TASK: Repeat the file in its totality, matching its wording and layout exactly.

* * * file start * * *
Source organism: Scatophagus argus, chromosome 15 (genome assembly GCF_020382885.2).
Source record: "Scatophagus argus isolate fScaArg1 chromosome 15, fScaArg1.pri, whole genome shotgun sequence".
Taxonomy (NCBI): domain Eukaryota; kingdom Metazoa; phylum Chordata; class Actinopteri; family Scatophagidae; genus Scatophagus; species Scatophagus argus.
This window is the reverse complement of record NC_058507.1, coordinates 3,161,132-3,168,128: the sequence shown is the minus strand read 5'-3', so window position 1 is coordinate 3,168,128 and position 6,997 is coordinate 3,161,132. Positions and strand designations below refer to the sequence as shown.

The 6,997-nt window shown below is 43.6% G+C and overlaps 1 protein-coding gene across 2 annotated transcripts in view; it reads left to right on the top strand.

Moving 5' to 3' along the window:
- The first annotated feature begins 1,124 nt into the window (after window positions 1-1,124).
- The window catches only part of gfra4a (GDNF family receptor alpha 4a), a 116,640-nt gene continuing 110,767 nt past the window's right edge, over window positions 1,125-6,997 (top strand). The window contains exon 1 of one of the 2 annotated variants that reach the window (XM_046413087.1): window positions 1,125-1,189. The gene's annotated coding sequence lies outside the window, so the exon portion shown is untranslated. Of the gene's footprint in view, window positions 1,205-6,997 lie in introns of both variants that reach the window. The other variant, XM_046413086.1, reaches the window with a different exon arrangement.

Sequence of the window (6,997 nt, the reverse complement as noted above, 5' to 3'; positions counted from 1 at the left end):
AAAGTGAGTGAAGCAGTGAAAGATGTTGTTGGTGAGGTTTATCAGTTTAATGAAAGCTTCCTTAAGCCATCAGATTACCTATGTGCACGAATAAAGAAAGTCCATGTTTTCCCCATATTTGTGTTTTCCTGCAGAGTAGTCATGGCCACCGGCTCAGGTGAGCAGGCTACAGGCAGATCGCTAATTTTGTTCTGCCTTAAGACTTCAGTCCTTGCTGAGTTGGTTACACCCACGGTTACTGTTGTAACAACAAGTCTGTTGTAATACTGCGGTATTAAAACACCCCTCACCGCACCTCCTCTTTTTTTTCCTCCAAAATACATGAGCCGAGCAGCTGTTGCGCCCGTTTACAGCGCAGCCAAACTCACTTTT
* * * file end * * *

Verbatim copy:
Source organism: Scatophagus argus, chromosome 15 (genome assembly GCF_020382885.2).
Source record: "Scatophagus argus isolate fScaArg1 chromosome 15, fScaArg1.pri, whole genome shotgun sequence".
Taxonomy (NCBI): domain Eukaryota; kingdom Metazoa; phylum Chordata; class Actinopteri; family Scatophagidae; genus Scatophagus; species Scatophagus argus.
This window is the reverse complement of record NC_058507.1, coordinates 3,161,132-3,168,128: the sequence shown is the minus strand read 5'-3', so window position 1 is coordinate 3,168,128 and position 6,997 is coordinate 3,161,132. Positions and strand designations below refer to the sequence as shown.

The 6,997-nt window shown below is 43.6% G+C and overlaps 1 protein-coding gene across 2 annotated transcripts in view; it reads left to right on the top strand.

Moving 5' to 3' along the window:
- The first annotated feature begins 1,124 nt into the window (after window positions 1-1,124).
- The window catches only part of gfra4a (GDNF family receptor alpha 4a), a 116,640-nt gene continuing 110,767 nt past the window's right edge, over window positions 1,125-6,997 (top strand). The window contains exon 1 of one of the 2 annotated variants that reach the window (XM_046413087.1): window positions 1,125-1,189. The gene's annotated coding sequence lies outside the window, so the exon portion shown is untranslated. Of the gene's footprint in view, window positions 1,205-6,997 lie in introns of both variants that reach the window. The other variant, XM_046413086.1, reaches the window with a different exon arrangement.

Sequence of the window (6,997 nt, the reverse complement as noted above, 5' to 3'; positions counted from 1 at the left end):
AAAGTGAGTGAAGCAGTGAAAGATGTTGTTGGTGAGGTTTATCAGTTTAATGAAAGCTTCCTTAAGCCATCAGATTACCTATGTGCACGAATAAAGAAAGTCCATGTTTTCCCCATATTTGTGTTTTCCTGCAGAGTAGTCATGGCCACCGGCTCAGGTGAGCAGGCTACAGGCAGATCGCTAATTTTGTTCTGCCTTAAGACTTCAGTCCTTGCTGAGTTGGTTACACCCACGGTTACTGTTGTAACAACAAGTCTGTTGTAATACTGCGGTATTAAAACACCCCTCACCGCACCTCCTCTTTTTTTTCCTCCAAAATACATGAGCCGAGCAGCTGTTGCGCCCGTTTACAGCGCAGCCAAACTCACTTTT